MCA, moving swiftly to fill the post vacated this week by Frank Price, announced Thursday that entertainment attorney Thomas P. Pollock will become chairman of its motion picture group.
Pollock, 43, said he will relinquish his law practice and begin work at the studio on Oct. 15.
Despite Pollock's lack of studio experience, a number of executives at MCA and other studios praised the selection. "He's very smart; he's respected and liked. . . . He has good relationships with (talent) agents," a rival studio executive said.
In a telephone interview, Pollock said he has declined similar jobs at other studios four or five times in the past but was attracted to the MCA job in part because of its rich assets, ranging from publishing to recorded music and toy manufacturing.
Pollock said he expects to create a "collegial" atmosphere, both within his division and with other units, in part because of his existing friendships with MCA Records and Music Group President Irving Azoff and Stanley Newman, president of MCA's consumer products group.
Although some industry executives had speculated that MCA might promote motion picture production president Sean Daniel to the top post, Daniel insisted Thursday that he couldn't "be happier."
"We have been friends, and he has represented me, for 10 years," Daniel said.
Price, who resigned Monday apparently because of long-running differences with MCA President Sidney J. Sheinberg, has not announced his plans.
Pollock said he has not decided whether he will occupy Price's office, located a few feet from the offices of Sheinberg and MCA Chairman and Chief Executive Lew Wasserman.
"I haven't made that decision. My inclination is to be on the 11th floor, not the 15th, because that's where I think my job is," Pollock said.
Despite the well-wishes of most industry executives, a few raised questions about Pollock's lack of experience. And two former clients expressed some reservations about Pollock's attention to detail.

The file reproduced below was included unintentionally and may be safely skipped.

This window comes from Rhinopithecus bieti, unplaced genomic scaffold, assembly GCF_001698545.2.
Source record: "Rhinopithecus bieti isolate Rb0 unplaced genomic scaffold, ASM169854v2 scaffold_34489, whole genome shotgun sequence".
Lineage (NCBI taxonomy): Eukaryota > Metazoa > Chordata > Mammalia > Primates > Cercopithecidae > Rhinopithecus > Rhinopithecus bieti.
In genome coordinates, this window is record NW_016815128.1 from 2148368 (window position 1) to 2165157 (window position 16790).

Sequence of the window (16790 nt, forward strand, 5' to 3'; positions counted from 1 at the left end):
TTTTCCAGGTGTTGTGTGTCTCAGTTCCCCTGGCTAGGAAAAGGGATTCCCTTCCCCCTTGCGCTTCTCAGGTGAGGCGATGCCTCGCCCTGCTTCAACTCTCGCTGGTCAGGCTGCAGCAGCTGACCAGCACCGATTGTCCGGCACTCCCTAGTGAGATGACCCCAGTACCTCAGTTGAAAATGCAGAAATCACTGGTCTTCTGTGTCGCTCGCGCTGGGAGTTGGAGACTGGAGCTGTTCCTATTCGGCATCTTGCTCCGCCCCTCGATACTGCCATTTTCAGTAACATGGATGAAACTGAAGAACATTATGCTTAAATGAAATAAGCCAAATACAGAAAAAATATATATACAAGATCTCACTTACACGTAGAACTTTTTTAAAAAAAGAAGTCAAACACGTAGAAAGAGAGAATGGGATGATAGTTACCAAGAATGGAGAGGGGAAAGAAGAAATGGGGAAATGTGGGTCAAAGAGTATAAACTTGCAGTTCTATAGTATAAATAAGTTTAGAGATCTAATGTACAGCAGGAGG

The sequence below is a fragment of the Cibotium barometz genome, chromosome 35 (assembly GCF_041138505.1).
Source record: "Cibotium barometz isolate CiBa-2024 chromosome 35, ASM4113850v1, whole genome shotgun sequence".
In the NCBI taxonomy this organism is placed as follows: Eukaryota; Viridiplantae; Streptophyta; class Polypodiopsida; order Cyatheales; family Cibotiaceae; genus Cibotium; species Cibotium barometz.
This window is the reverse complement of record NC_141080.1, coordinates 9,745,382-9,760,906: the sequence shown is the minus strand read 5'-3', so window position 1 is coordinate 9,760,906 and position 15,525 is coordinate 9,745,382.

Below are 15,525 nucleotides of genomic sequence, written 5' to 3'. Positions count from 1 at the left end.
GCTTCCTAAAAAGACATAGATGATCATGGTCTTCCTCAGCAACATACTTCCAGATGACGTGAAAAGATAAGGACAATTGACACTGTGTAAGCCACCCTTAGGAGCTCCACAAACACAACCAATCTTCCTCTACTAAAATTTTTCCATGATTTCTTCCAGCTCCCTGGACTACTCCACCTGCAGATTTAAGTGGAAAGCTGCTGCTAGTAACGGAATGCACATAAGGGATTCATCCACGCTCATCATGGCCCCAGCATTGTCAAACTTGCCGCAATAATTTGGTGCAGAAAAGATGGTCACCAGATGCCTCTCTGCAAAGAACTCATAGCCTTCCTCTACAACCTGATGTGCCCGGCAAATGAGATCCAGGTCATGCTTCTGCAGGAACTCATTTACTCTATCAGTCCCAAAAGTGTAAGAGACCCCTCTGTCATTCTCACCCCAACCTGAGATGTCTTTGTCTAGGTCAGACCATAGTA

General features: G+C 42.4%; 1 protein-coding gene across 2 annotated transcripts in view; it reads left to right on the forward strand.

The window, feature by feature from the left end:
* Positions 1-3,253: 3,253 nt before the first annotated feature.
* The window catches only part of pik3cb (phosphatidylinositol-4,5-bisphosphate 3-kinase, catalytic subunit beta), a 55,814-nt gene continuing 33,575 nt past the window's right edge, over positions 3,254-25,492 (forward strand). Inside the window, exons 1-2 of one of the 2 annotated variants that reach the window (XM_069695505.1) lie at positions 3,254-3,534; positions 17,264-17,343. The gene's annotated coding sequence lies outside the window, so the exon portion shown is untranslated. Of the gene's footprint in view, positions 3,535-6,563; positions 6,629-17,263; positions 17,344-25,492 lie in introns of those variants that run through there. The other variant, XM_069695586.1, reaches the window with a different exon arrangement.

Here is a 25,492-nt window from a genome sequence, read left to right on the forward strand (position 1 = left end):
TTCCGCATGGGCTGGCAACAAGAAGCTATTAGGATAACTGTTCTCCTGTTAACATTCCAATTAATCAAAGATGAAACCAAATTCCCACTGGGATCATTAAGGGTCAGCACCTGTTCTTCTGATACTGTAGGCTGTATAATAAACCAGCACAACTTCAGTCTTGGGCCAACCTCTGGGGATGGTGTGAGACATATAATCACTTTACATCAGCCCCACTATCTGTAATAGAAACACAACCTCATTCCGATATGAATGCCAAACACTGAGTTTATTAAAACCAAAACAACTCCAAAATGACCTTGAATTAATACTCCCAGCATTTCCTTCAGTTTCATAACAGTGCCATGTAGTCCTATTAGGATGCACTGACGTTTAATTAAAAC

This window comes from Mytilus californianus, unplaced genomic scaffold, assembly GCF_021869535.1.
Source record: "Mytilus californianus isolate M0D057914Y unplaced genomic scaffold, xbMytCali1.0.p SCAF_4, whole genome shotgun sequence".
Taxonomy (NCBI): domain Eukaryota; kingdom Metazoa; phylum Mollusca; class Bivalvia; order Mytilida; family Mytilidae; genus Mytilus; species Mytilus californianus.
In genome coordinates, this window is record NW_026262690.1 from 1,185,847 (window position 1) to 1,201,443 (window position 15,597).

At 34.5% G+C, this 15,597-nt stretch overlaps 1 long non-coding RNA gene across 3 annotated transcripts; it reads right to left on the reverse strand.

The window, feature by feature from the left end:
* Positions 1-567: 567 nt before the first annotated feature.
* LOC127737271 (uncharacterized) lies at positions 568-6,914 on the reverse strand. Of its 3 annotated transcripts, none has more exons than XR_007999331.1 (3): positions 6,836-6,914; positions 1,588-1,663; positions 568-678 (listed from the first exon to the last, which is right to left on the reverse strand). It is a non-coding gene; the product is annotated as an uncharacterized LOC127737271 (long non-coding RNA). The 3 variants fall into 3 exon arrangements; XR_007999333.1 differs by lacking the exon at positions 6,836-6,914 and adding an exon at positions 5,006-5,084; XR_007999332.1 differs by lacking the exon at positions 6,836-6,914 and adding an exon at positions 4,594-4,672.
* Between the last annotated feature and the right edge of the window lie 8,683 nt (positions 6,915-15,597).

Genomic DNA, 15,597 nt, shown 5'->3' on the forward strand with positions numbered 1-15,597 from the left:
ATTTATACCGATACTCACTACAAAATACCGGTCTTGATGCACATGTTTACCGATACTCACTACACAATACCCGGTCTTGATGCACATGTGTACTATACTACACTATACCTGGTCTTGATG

"He's great on the big points," said one former client, requesting anonymity, but he suggested that Pollock sometimes demonstrates a "lack of follow-through."
To those critics, Pollock responded that he is a good delegator and considers that trait helpful for the task at hand.
"They didn't hire me to be a picture picker," Pollock said, explaining that he does feel qualified to attract and oversee a talented staff. In addition, Pollock noted his own considerable experience in film financing, and said he expects to work easily within the MCA corporate ranks.
Pollock, a graduate of Stanford University and Columbia University Law School, in 1971 co-founded a Los Angeles law firm now called Pollock, Bloom & Dekom. He catapulted to the top of the entertainment law profession when he represented film maker George Lucas in his earliest ventures. Since then, the client roster has added such producers as Don Simpson, Jerry Bruckheimer and Dino DeLaurentiis.
Pollock said he represented MCA's Azoff last May when the record division chief sold MCA his interests in three entertainment-related firms for stock worth about $15.67 million.
Although Pollock said he expects his 17-member law firm to continue, he said he will "be out." The firm does "too much business with all of the studios for me to retain an interest," he said.
Times staff writer David Friendly contributed to this story.